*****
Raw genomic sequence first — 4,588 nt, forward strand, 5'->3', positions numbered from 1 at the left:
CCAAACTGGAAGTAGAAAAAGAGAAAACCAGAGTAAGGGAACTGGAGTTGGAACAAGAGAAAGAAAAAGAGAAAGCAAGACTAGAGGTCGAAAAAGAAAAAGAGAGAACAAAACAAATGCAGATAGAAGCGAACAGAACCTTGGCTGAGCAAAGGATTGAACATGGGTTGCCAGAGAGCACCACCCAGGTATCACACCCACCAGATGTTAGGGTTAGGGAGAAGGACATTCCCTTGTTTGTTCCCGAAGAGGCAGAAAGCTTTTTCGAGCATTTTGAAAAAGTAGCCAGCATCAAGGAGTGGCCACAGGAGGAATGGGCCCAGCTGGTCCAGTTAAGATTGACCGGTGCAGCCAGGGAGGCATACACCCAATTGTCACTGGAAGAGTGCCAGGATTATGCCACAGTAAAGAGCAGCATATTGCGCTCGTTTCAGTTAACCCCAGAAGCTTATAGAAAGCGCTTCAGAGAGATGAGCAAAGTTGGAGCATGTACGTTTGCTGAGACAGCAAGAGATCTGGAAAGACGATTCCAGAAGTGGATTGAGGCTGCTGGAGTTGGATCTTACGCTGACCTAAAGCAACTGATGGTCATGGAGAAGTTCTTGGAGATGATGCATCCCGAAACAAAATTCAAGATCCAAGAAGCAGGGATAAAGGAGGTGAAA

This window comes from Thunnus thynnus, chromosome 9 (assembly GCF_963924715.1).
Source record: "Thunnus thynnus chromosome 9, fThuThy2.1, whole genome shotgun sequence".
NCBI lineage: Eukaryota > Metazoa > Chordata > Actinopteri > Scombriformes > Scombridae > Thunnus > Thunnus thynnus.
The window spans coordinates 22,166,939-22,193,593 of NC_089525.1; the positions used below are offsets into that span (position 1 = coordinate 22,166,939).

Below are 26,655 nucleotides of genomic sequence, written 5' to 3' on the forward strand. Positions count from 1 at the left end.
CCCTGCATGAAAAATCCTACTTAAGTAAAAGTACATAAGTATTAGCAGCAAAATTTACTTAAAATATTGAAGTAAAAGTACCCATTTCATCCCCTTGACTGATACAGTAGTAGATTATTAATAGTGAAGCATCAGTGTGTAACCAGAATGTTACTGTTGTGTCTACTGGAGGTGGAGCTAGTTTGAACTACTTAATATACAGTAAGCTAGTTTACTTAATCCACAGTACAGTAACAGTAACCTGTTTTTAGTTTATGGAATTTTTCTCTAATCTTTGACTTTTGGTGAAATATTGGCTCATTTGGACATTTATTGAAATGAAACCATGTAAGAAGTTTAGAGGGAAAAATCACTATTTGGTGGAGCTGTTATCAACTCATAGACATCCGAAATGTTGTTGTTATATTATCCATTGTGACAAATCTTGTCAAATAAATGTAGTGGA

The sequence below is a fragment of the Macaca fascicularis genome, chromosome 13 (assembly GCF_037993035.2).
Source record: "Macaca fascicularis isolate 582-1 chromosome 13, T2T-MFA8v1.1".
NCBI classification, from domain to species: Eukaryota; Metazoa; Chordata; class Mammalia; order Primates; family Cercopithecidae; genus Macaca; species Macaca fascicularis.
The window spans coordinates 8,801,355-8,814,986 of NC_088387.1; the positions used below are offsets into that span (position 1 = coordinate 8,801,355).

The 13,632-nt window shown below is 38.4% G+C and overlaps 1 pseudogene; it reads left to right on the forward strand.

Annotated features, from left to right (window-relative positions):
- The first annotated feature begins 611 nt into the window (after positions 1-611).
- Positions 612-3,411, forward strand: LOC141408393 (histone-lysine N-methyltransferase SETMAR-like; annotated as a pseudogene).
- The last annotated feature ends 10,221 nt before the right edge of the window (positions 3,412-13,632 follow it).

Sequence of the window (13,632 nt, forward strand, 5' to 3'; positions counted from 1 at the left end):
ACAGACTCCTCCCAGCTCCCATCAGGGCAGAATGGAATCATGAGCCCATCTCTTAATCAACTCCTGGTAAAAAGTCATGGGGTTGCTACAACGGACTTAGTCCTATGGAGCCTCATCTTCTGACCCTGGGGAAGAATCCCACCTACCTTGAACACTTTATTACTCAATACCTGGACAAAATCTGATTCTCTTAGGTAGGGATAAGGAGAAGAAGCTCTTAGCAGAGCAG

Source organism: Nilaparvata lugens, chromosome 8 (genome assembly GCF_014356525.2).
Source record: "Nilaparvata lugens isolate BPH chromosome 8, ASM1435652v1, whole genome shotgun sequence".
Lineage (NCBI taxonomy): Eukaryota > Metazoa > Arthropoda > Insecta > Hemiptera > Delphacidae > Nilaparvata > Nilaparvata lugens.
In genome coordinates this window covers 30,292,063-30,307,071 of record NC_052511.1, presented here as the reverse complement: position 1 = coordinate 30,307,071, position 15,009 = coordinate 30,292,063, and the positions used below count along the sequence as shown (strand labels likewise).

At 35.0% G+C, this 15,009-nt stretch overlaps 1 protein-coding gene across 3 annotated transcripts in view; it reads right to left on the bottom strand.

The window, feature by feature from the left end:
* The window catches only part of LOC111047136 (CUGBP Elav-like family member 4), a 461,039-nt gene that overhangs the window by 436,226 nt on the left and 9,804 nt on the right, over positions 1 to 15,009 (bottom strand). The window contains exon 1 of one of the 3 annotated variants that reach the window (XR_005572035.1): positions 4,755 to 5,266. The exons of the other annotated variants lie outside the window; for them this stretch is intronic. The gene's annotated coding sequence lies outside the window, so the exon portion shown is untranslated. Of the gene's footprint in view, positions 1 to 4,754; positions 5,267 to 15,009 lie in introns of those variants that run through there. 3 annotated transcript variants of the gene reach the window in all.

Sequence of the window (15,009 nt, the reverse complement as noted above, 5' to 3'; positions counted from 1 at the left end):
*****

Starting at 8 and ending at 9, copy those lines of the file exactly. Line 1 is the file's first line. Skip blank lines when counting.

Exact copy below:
CCCTGCATGAAAAATCCTACTTAAGTAAAAGTACATAAGTATTAGCAGCAAAATTTACTTAAAATATTGAAGTAAAAGTACCCATTTCATCCCCTTGACTGATACAGTAGTAGATTATTAATAGTGAAGCATCAGTGTGTAACCAGAATGTTACTGTTGTGTCTACTGGAGGTGGAGCTAGTTTGAACTACTTAATATACAGTAAGCTAGTTTACTTAATCCACAGTACAGTAACAGTAACCTGTTTTTAGTTTATGGAATTTTTCTCTAATCTTTGACTTTTGGTGAAATATTGGCTCATTTGGACATTTATTGAAATGAAACCATGTAAGAAGTTTAGAGGGAAAAATCACTATTTGGTGGAGCTGTTATCAACTCATAGACATCCGAAATGTTGTTGTTATATTATCCATTGTGACAAATCTTGTCAAATAAATGTAGTGGA

The sequence below is a fragment of the Macaca fascicularis genome, chromosome 13 (assembly GCF_037993035.2).